"The Lotus-eaters" is all about a place. Sure, it deals with feelings and legends and wacky plants, but it spends a lot of time just describing the enchanted land of the Lotos-eaters. We hear all about the valleys and streams and waterfalls, as well as the calm, dreamy, tropical mood of the place, setting the stage for the song of the sailors. We don't really meet any individual characters in this poem, so in a way, the place itself becomes a kind of character. And Lotus land is one strange character…
Questions About Man and the Natural World
- Does the land of the Lotos-eaters sound like somewhere you'd want to go? Are there particular descriptions of the landscape that sound really tempting? If so, what?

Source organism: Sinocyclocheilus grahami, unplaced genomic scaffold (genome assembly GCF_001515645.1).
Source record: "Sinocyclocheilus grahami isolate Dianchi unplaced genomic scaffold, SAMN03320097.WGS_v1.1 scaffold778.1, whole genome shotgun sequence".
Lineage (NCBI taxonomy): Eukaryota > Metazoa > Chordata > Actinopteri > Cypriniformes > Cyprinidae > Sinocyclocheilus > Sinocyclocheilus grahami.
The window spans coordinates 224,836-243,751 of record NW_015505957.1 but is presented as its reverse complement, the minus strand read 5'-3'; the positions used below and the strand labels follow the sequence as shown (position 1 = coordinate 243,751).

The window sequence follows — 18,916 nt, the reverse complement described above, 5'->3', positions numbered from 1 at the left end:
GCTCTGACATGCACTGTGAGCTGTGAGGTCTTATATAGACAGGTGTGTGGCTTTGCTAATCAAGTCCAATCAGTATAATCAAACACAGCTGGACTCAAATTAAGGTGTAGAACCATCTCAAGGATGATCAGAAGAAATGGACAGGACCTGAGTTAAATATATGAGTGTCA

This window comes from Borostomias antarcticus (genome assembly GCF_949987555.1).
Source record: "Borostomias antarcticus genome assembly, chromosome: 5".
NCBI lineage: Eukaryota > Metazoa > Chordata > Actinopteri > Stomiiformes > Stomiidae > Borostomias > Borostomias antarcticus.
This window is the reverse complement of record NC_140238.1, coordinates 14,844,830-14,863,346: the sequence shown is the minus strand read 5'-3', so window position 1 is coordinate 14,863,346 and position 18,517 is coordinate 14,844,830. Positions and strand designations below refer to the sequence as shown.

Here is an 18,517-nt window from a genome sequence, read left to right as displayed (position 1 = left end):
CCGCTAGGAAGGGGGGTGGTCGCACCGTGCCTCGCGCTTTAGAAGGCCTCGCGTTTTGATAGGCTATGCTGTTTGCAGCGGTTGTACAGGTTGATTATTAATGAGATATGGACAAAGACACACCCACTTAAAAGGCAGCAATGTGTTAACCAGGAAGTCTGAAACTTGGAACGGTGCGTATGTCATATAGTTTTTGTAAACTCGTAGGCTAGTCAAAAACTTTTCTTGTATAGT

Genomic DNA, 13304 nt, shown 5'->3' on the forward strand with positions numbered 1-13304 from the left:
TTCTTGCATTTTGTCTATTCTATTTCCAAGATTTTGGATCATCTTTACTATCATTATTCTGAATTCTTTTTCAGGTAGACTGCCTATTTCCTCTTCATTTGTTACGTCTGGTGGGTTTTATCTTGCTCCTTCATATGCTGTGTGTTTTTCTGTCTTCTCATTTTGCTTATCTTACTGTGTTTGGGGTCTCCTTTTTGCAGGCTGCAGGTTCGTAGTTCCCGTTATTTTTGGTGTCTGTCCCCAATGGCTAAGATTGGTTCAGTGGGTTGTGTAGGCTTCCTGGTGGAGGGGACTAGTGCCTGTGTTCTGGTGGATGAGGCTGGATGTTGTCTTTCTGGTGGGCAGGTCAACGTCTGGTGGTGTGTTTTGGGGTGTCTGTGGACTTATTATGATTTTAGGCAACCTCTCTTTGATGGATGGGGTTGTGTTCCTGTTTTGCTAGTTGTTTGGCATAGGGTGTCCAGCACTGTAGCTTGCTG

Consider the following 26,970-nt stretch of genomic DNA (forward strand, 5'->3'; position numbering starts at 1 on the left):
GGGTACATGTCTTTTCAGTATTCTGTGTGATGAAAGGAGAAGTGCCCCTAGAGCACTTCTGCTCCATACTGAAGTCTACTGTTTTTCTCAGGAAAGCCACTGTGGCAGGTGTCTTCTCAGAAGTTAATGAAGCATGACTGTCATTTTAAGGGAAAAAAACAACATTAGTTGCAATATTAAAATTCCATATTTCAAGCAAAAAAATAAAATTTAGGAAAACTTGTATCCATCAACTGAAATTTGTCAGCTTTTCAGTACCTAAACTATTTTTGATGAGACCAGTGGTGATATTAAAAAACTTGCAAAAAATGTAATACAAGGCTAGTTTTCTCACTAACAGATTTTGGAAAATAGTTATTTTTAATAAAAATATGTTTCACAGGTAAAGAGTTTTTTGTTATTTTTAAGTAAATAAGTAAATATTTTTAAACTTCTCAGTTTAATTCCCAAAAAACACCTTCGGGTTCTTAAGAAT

- Does the natural world seem like a character in this poem? If so, is it good or evil, a hero or a villain? How can you tell?
- What is it about the landscape the appeals to the sailors? What parts of the poems support your ideas?
- Why do you think we get so many specific (sometimes even repetitive) details about the land of the Lotos-eaters? What do all those details do for the poem?
Chew on This
The repetition of basic details about the natural world helps to lull the reader into a kind of trance, giving us a feel for the strange and magical place the sailors have wandered into. We're… getting… sleepy…
The apparent beauty of nature in this poem just covers up a seething evil. The natural world of this poem is set up to entrap and destroy the men who come into contact with it. Now who's relaxed?